Vaccinations, or immunizations, for adults are recommended based on your age, prior vaccinations, health, lifestyle, occupation and travel destinations. Vaccines are an important part of staying healthy at any age. Staying up-to-date with your vaccines is the best way to protect yourself — and others — against preventable diseases.
Following the guidelines below means you are receiving shots identified by the Centers for Disease Control (CDC) as the best way to prevent serious illness.
All adults should receive:
- Seasonal flu vaccine: Also known as a flu shot, this vaccine changes from year to year to protect you against changes in the flu virus. Experts recommend you receive a flu shot every year..
- Tetanus-diphtheria (Td) or tetanus-diphtheria-pertussis (Tdap) vaccines: If you didn’t receive a tetanus shot as a child, it is important to get one right away. Td booster shots are recommended every 10 years.
Adults between 19 to 26 years old should also receive:
- Human papillomavirus (HPV) vaccine: This shot helps fight the virus that causes most cervical cancers, anal cancer and genital warts.
- Vaccines for contagious diseases: If you’re a college student, you may need shots to protect against meningitis, measles, mumps and rubella.
Adults age 50 and older should also receive:
- Zoster vaccine: If you had chickenpox as a child, you face a higher risk of getting shingles, a painful skin rash that affects older adults. The zoster vaccine fights the virus that causes shingles.
Adults age 65 and older should also receive:
- Pneumococcal vaccine: This vaccine protects you against ear, brain and lung infections (pneumonia).
Vaccines for pregnant women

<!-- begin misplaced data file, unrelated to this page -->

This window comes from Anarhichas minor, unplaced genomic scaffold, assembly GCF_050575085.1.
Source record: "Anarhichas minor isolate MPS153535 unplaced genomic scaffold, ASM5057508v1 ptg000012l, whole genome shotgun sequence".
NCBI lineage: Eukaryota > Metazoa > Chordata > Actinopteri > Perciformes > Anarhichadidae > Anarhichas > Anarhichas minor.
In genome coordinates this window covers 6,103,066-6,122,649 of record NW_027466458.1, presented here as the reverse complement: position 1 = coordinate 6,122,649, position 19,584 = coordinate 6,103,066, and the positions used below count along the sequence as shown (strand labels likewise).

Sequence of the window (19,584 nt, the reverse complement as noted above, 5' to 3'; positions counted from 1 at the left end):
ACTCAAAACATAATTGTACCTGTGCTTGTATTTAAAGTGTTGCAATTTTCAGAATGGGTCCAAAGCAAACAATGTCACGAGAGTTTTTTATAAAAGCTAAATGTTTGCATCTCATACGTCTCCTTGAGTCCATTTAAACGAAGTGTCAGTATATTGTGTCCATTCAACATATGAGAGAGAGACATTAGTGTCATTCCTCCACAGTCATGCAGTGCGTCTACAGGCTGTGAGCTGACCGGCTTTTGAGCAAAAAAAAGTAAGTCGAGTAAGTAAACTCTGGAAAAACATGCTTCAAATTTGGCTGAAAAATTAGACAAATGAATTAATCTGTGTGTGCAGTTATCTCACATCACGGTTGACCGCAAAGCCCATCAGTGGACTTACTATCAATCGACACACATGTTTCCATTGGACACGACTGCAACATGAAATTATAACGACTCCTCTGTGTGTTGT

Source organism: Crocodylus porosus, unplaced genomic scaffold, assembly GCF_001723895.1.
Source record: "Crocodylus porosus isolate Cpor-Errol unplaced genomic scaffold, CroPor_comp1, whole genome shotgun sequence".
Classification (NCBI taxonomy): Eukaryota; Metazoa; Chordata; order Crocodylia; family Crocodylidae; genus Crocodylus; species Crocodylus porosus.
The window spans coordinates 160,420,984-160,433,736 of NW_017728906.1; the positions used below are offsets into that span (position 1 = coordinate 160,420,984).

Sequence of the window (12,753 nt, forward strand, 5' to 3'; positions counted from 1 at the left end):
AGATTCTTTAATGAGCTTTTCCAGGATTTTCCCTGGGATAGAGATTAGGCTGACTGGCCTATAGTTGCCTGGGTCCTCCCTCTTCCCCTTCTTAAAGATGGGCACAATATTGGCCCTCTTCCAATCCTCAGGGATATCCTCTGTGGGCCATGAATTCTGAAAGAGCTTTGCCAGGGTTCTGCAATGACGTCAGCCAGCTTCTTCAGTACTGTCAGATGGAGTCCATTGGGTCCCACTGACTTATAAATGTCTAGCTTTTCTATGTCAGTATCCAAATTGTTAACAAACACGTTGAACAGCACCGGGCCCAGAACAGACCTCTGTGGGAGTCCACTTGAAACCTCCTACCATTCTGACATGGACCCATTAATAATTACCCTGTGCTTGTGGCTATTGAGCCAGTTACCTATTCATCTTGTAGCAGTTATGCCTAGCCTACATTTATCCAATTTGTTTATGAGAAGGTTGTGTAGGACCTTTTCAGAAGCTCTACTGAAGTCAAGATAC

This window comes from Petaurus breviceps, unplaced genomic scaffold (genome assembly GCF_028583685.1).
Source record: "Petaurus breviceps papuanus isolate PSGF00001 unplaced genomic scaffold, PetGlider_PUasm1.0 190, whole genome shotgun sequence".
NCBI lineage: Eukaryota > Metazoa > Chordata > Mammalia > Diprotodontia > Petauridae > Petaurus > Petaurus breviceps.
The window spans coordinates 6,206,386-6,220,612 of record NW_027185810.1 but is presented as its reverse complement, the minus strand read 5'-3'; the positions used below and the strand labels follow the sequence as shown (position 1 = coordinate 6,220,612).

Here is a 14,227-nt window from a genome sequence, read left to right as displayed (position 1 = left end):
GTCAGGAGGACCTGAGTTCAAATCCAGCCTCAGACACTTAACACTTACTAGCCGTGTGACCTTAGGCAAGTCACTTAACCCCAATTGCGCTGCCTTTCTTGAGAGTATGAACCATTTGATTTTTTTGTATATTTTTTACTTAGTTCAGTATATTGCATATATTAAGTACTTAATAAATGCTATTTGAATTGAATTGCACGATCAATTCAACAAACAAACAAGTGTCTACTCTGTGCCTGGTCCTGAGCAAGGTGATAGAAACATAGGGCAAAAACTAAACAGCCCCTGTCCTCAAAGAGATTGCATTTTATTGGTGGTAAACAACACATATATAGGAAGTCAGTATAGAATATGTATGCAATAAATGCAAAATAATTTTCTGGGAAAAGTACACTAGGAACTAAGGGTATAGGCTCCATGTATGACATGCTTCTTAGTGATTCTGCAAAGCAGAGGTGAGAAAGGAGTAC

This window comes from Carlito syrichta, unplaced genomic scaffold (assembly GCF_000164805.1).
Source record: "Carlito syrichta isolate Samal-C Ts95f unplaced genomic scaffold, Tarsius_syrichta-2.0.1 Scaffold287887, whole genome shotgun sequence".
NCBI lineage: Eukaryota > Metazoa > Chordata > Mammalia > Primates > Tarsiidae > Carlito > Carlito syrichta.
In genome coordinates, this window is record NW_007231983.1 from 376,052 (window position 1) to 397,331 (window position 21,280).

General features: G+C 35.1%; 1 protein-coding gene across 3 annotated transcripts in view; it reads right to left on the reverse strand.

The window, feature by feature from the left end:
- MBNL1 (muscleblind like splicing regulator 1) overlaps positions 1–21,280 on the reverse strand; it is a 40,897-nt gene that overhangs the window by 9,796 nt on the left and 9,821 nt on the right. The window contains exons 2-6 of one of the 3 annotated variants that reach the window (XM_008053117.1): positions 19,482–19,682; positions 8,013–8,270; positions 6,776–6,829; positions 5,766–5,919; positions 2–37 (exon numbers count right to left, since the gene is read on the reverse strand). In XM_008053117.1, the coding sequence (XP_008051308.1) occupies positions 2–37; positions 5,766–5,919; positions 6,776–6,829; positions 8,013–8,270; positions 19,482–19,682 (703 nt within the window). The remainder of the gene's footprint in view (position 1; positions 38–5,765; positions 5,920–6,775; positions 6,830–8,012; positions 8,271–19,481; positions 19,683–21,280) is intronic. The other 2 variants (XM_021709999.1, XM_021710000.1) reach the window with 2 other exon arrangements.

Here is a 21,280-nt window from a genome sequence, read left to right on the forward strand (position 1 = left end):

- Women who are pregnant should also receive the whooping cough (pertussis) vaccine contained in the TDAP vaccine and recommended with each pregnancy. This vaccine builds immunity that gets passed on to your baby, protecting your baby against potentially life-threatening complications of whooping cough. Pregnant women should also get the flu vaccine.
Adult Vaccines That Are Right for You
The vaccines that are best for you depend on your age and other factors, such as:
- Are you or might you be pregnant
- Are you planning to travel abroad
- Have you had your spleen removed
- Do you work in certain occupations where exposures could occur
- Are you breast-feeding
- Are you moderately or severely ill or have a chronic illness
- Have you any severe allergies, including a serious allergic reaction to a previous dose of a vaccine
- Have you had a disorder in which your body’s immune system attacks your nerves or do you have a weakened immune system
- Have you recently had another vaccine
- Have you recently had a transfusion or received other blood products
Primary care providers are able to recommend the vaccines that are best for you based on the factors above. Speak to your healthcare provider to find out if you are up-to-date with your immunizations.